I'm not sure how many times Trump's met Putin, again at least one with what, two cancelled meetings? Although didn't Trump somewhat break tradition by meeting Putin alone?

It's complicated.

Basically: it's routine for heads of state to interact with other heads of state in a group setting, with various translators, advisers, record-keepers and hangers-on present. Obama met Putin several times in this kind of setting.

A one-on-one meeting, where it was just Obama and his entourage meeting with Putin and his entourage, happened only once, in 2016 at the G20. This was when Obama apparently spoke to Putin directly and confronted him about the DNC hacks, telling him to "knock it off."

The kind of visit that Trump did in Helsinki - where it was just Trump, Putin, and their respective translators in the room - has never happened before. The problem with the Helsinki summit is that there is absolutely no record of what Trump and Putin talked about. Aside from Trump, the only other American in the room was Trump's translator. No-one has any real idea of what was said, and neither Trump nor Putin can be considered trustworthy enough to rely on their account of the discussion. It was astonishingly improper, not to mention incredibly suspicious.

If Obama had held a meeting of that kind, absent any other context, there would have been gossiping and speculation and suspicion of hushed-up backroom deals and Republicans banging their fists on the tables of Congress demanding a full transcript. For Trump to arrange such a meeting whilst being investigating for potentially conspiring with Russia to get their help in winning the 2016 election is, to put it mildly, completely fucking insane. Naturally, he has gotten away with it.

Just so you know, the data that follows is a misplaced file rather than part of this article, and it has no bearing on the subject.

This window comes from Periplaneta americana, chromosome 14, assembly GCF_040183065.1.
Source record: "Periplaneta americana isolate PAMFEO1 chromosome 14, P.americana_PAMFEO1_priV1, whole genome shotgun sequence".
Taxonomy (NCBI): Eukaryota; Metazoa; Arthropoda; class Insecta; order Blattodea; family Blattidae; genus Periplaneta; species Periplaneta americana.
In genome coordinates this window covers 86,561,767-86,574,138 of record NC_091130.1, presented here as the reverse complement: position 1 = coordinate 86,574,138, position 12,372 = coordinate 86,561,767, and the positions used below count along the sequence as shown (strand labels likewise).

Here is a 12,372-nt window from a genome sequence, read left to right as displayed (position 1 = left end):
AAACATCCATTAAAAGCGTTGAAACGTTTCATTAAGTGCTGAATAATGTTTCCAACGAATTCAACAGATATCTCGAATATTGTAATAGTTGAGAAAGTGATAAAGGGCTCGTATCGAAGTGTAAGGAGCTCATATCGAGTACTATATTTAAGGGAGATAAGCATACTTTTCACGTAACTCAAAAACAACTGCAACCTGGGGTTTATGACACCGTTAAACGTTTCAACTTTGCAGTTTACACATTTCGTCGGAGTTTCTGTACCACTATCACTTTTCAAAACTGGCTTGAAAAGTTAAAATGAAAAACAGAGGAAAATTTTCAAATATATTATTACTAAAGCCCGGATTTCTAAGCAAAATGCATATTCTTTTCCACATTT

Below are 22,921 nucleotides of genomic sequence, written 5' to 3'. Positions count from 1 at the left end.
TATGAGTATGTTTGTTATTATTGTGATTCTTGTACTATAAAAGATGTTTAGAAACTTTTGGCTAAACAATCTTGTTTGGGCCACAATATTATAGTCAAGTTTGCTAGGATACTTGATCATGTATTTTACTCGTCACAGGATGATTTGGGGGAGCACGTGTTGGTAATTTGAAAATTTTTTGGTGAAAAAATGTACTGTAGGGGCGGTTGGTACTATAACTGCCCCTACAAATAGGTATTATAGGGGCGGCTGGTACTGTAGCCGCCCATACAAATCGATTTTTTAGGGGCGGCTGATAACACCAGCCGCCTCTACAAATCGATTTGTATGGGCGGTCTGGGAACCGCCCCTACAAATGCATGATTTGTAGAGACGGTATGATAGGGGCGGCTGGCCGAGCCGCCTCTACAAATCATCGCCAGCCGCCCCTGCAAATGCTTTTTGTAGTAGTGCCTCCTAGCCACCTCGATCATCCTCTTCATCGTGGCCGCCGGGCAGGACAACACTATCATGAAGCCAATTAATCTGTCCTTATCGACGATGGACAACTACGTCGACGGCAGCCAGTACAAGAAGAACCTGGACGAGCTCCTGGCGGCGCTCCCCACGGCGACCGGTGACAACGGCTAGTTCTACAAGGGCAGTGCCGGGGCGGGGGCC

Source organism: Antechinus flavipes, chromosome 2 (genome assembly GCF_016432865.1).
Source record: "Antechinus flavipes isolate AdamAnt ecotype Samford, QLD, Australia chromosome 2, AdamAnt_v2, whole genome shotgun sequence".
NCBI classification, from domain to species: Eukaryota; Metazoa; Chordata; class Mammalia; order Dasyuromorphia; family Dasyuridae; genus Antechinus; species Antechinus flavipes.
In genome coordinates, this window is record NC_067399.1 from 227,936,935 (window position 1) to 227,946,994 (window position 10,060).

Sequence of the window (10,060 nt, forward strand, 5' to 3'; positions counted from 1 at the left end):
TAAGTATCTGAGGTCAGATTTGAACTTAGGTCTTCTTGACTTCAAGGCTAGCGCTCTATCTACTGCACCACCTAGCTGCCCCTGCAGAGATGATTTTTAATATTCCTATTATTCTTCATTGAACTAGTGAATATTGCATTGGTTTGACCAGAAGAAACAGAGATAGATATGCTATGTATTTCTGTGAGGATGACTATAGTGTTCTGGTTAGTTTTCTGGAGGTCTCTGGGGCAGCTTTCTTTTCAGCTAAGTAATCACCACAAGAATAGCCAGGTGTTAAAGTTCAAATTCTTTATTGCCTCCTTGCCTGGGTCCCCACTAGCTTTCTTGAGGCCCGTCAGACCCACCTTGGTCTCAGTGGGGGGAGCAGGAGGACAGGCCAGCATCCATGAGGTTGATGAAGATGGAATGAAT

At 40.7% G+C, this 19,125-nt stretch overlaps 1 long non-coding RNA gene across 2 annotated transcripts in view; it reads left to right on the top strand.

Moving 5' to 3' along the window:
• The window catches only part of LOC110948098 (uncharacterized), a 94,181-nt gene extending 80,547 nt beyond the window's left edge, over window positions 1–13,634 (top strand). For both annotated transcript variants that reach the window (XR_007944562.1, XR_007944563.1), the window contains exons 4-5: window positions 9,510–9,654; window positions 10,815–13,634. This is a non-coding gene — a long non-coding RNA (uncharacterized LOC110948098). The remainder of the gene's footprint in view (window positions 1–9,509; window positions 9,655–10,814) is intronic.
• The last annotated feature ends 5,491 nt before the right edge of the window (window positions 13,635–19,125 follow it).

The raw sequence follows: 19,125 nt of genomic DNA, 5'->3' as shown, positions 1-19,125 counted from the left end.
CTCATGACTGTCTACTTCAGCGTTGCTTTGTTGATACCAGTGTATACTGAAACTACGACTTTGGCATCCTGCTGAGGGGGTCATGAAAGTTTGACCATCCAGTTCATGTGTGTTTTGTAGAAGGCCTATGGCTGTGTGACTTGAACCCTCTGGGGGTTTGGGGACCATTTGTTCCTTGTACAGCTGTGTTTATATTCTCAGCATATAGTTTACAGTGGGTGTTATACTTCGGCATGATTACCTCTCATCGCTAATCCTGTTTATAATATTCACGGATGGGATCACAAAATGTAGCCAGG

bastardofmelbourne:
Naturally, he has gotten away with it.

Shocking.

-_________-

Seanchaidh:

bastardofmelbourne:
Naturally, he has gotten away with it.

Shocking.

-_________-

When did you start caring? You've made it very clear that you consider even mentioning Trump and Russia in the same sentence to be some bourgeois conspiracy to put Clinton in the White House by The Establishment.

Ooh, ooh, oh god please yes...

But a flurry of recent activity this past week all points in the same direction: Special Counsel Robert Mueller's investigation will likely implicate the president, his campaign, and his close associates in aiding and abetting a Russian conspiracy against the United States to undermine the 2016 election.

First, Mueller has clearly identified collusion in the efforts of top Trump aides and associates to contact WikiLeaks. In a draft plea agreement provided to conservative operative Jerome Corsi, Mueller details how Roger Stone, who the special counsel notes was in frequent contact with Donald Trump and senior campaign officials, directed Corsi to connect with WikiLeaks about the trove of stolen materials it received from Russia. Corsi subsequently communicated WikiLeak?s release plan back to Stone, and the Trump campaign built its final message around the email release. That is collusion.